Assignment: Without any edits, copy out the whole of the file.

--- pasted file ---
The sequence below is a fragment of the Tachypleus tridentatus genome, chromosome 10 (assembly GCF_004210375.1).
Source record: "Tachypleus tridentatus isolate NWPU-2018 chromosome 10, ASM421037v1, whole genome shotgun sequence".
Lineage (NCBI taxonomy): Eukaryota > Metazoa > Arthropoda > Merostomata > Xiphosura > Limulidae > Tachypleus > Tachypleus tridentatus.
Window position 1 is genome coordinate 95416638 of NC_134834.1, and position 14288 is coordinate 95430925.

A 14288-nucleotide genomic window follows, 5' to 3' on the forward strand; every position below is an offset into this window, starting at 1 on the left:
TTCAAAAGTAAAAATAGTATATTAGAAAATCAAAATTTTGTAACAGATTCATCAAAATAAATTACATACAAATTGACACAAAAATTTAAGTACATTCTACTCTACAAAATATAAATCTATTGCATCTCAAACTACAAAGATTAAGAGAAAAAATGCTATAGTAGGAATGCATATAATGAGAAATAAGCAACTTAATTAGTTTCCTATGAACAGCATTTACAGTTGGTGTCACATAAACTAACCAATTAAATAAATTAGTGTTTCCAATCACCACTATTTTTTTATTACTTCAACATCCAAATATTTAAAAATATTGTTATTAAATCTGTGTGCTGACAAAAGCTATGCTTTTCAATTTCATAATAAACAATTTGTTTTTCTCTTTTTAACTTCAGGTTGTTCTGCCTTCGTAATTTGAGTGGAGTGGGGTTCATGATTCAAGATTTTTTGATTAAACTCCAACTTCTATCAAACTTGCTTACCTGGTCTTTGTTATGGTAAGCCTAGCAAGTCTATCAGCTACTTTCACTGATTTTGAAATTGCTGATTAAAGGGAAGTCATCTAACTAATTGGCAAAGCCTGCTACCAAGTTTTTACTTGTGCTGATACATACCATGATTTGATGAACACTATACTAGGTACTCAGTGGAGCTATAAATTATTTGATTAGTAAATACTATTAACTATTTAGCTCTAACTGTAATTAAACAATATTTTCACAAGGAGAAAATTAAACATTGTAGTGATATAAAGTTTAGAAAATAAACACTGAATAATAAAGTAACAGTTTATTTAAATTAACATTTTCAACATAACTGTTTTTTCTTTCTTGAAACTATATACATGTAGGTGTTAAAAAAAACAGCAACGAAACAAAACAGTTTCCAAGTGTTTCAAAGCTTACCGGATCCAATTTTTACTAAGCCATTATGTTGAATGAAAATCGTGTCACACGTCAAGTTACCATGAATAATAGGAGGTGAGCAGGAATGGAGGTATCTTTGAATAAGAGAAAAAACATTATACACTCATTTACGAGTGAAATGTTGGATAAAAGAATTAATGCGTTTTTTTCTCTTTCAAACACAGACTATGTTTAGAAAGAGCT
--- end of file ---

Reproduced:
The sequence below is a fragment of the Tachypleus tridentatus genome, chromosome 10 (assembly GCF_004210375.1).
Source record: "Tachypleus tridentatus isolate NWPU-2018 chromosome 10, ASM421037v1, whole genome shotgun sequence".
Lineage (NCBI taxonomy): Eukaryota > Metazoa > Arthropoda > Merostomata > Xiphosura > Limulidae > Tachypleus > Tachypleus tridentatus.
Window position 1 is genome coordinate 95416638 of NC_134834.1, and position 14288 is coordinate 95430925.

A 14288-nucleotide genomic window follows, 5' to 3' on the forward strand; every position below is an offset into this window, starting at 1 on the left:
TTCAAAAGTAAAAATAGTATATTAGAAAATCAAAATTTTGTAACAGATTCATCAAAATAAATTACATACAAATTGACACAAAAATTTAAGTACATTCTACTCTACAAAATATAAATCTATTGCATCTCAAACTACAAAGATTAAGAGAAAAAATGCTATAGTAGGAATGCATATAATGAGAAATAAGCAACTTAATTAGTTTCCTATGAACAGCATTTACAGTTGGTGTCACATAAACTAACCAATTAAATAAATTAGTGTTTCCAATCACCACTATTTTTTTATTACTTCAACATCCAAATATTTAAAAATATTGTTATTAAATCTGTGTGCTGACAAAAGCTATGCTTTTCAATTTCATAATAAACAATTTGTTTTTCTCTTTTTAACTTCAGGTTGTTCTGCCTTCGTAATTTGAGTGGAGTGGGGTTCATGATTCAAGATTTTTTGATTAAACTCCAACTTCTATCAAACTTGCTTACCTGGTCTTTGTTATGGTAAGCCTAGCAAGTCTATCAGCTACTTTCACTGATTTTGAAATTGCTGATTAAAGGGAAGTCATCTAACTAATTGGCAAAGCCTGCTACCAAGTTTTTACTTGTGCTGATACATACCATGATTTGATGAACACTATACTAGGTACTCAGTGGAGCTATAAATTATTTGATTAGTAAATACTATTAACTATTTAGCTCTAACTGTAATTAAACAATATTTTCACAAGGAGAAAATTAAACATTGTAGTGATATAAAGTTTAGAAAATAAACACTGAATAATAAAGTAACAGTTTATTTAAATTAACATTTTCAACATAACTGTTTTTTCTTTCTTGAAACTATATACATGTAGGTGTTAAAAAAAACAGCAACGAAACAAAACAGTTTCCAAGTGTTTCAAAGCTTACCGGATCCAATTTTTACTAAGCCATTATGTTGAATGAAAATCGTGTCACACGTCAAGTTACCATGAATAATAGGAGGTGAGCAGGAATGGAGGTATCTTTGAATAAGAGAAAAAACATTATACACTCATTTACGAGTGAAATGTTGGATAAAAGAATTAATGCGTTTTTTTCTCTTTCAAACACAGACTATGTTTAGAAAGAGCT